Top tips for a buying a Rolex watch

The market for vintage watches is currently booming, with iconic makers Rolex the most popular brand. However, condition is key for would-be buyers, says specialist Nick Mann from Dreweatts & Bloomsbury, who shares advice on things to watch out for when collecting.

Three vintage Rolex watches
(Left) A Rolex Oyster from the 1930s. Sold for £520 (estimated at £250-£350) at Dreweatts’. (Centre) Rolex ref. 6629, a silver wristwatch, import mark for 1917. Sold for £434 (estimated at £300-£500) at Dreweatts’. (Right) A ladies’ 18 carat gold bracelet wristwatch, c.1960. Sold for £1,240 (estimated at £1,500-£2,500) at Dreweatts

Condition Checklist

Nick Mann of Dreweatts & BloomsburyCondition is key when considering a purchase, and applies to both vintage and current models. Some collectors will simply just want to own an example of a particular model, where others will only want the best examples for their collections. When considering condition, these are some of the most important factors to take into account:

Are the dial, hands, movement and strap/bracelet original to the watch, or have they been replaced or modified?

How much wear and life has the watch had? – Worn links and lugs, scratched glasses or damaged dials could be expensive to repair and recondition.

Does the watch require any repair work to the movement and how much will this cost?

Does the serial number tie up with the period of the watch?

Does the paperwork or box tie up with the watch?

Does the watch appear as old as it is? The hands should wear as quickly as the dial for example.

Is the watch engraved with initials of a previous owner?

Original Features

rolexcutCollectors look for the watch and its constituent parts to be original to the watch as far as possible. If anything has been replaced then this can affect the price drastically, and more often than not, collectors prefer an aged original dial to a newly replaced or restored dial.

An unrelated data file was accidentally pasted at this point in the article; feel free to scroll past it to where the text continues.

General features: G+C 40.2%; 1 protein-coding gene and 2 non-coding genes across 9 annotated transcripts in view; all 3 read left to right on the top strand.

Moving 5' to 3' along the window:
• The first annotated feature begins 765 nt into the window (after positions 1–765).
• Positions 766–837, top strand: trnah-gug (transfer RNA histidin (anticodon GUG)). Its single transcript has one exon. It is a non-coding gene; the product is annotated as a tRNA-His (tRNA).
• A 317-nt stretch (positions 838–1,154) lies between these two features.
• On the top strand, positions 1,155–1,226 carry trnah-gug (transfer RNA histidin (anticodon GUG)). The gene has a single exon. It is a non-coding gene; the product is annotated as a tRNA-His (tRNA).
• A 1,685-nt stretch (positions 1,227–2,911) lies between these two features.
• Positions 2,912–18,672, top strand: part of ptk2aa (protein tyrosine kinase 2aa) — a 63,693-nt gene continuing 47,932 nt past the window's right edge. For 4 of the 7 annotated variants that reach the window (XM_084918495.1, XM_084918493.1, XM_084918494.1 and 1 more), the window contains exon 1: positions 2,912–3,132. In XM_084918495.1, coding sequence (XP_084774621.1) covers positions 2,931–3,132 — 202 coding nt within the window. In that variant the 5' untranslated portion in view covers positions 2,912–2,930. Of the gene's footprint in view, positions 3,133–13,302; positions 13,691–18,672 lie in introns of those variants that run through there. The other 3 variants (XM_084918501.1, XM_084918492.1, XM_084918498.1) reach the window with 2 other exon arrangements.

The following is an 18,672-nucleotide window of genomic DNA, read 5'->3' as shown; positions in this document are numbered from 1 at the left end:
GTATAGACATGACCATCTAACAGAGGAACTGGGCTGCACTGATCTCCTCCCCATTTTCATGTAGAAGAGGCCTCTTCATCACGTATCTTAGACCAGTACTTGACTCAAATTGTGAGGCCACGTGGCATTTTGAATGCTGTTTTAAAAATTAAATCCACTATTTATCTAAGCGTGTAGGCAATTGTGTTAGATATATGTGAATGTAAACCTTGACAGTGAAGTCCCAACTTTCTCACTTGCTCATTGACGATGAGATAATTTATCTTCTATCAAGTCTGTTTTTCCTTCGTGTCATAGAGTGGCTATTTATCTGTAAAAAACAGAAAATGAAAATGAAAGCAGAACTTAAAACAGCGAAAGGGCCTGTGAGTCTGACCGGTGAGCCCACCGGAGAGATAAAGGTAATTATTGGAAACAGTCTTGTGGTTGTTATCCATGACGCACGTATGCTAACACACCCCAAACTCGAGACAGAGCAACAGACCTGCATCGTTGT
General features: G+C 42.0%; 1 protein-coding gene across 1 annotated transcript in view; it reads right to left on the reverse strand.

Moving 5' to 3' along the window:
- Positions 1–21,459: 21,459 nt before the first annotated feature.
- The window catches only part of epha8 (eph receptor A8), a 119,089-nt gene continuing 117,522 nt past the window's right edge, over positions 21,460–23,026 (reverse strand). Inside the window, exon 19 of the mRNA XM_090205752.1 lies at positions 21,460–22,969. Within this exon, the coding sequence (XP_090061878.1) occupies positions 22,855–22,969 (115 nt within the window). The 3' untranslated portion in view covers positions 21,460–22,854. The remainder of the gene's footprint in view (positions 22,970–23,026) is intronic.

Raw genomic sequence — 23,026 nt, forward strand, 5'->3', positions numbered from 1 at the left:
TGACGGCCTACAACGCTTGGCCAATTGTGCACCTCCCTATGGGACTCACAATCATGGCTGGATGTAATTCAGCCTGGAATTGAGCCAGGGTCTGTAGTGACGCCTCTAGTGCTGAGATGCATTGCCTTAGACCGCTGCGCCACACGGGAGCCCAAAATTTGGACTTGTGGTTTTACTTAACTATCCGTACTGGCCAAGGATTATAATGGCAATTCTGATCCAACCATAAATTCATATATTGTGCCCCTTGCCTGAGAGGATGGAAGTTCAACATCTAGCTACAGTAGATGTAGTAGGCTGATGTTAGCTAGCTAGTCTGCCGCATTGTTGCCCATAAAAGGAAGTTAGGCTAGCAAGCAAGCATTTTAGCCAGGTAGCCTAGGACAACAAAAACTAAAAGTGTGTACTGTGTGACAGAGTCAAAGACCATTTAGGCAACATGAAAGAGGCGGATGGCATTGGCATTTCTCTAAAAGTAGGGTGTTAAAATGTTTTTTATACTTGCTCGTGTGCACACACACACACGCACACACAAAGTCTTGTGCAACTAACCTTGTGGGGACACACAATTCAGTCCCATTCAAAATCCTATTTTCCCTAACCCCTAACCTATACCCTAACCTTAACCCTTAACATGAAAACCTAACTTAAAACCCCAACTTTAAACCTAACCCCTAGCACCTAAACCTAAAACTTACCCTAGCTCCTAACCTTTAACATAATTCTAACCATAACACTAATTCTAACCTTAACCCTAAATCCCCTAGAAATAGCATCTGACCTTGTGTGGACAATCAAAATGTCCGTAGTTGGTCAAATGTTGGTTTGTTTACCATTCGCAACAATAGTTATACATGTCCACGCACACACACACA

Some people buy watches for their investment opportunity, but it is difficult to predict which models will become collectors’ pieces in the future. Some civilian Rolex models might have been produced for a short period of time, before a change to the dial or bezel was made due to the watch not selling well when it was released.

One example is the Rolex ‘Red Submariner’, with text on the dial in red which was only produced for a two year period. The most classic example of this is the Daytona, which when first released in 1963 was not a huge commercial success for Rolex. Now early examples with the coveted ‘Paul Newman’ dials have become a ‘holy grail’ for collectors and will fetch some of the highest hammer prices for Rolex watches at auction.

Who knows which current production Rolex models will become the new ‘hot watch’ for collectors in 20 or 30 years’ time.

Read the full article in the latest issue of Antique Collecting. Find out how to subscribe here.

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